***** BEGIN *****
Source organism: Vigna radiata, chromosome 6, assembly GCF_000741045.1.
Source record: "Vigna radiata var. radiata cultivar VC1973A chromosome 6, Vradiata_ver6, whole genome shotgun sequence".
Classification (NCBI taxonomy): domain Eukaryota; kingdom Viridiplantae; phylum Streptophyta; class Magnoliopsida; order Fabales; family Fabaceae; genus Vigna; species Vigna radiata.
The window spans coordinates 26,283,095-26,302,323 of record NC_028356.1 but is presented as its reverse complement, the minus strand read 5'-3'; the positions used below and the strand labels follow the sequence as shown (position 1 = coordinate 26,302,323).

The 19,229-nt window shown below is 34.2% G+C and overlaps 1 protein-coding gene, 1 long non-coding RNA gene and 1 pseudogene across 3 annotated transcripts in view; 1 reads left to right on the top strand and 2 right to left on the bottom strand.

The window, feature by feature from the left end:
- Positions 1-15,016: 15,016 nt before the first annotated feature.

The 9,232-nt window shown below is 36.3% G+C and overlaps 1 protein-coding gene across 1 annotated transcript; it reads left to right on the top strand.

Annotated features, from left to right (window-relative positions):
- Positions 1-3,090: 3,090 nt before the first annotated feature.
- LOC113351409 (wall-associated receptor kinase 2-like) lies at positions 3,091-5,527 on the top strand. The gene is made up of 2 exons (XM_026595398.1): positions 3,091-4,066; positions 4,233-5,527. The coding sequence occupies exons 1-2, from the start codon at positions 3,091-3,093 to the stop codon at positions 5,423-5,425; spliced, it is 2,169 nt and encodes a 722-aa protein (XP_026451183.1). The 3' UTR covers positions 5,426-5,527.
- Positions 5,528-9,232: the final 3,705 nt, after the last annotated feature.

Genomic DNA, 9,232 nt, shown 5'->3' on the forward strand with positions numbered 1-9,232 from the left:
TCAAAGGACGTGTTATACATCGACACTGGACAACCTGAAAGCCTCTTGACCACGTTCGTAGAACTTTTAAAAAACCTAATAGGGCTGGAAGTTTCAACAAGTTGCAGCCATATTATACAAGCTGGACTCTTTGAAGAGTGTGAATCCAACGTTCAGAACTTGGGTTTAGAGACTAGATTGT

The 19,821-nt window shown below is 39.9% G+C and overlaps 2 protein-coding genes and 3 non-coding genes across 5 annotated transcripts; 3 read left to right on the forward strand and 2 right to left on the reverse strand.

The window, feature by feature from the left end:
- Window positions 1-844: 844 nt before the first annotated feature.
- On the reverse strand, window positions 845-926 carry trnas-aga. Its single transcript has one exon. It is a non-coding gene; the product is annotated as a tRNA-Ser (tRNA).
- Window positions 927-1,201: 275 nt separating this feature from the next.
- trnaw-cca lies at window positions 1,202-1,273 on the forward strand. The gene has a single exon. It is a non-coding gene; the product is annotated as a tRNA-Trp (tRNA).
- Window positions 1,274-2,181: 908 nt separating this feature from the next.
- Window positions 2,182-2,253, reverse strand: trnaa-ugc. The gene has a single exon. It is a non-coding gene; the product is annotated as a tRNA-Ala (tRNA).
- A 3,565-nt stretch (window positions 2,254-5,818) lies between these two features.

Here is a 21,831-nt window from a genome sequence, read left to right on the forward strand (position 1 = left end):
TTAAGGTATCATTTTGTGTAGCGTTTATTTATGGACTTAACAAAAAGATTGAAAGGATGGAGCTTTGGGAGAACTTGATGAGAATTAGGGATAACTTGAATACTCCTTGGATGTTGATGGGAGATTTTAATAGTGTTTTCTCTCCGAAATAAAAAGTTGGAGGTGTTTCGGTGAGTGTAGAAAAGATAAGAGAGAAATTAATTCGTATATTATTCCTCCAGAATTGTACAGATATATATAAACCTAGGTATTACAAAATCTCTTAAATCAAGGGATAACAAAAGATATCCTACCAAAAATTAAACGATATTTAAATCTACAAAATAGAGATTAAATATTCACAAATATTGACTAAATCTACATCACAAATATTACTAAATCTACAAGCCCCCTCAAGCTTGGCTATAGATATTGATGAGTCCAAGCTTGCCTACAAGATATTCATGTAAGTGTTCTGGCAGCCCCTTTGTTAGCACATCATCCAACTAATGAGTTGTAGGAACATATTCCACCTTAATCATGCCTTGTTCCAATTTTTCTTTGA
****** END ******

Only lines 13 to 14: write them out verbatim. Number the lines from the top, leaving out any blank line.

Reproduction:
Genomic DNA, 9,232 nt, shown 5'->3' on the forward strand with positions numbered 1-9,232 from the left:
TCAAAGGACGTGTTATACATCGACACTGGACAACCTGAAAGCCTCTTGACCACGTTCGTAGAACTTTTAAAAAACCTAATAGGGCTGGAAGTTTCAACAAGTTGCAGCCATATTATACAAGCTGGACTCTTTGAAGAGTGTGAATCCAACGTTCAGAACTTGGGTTTAGAGACTAGATTGT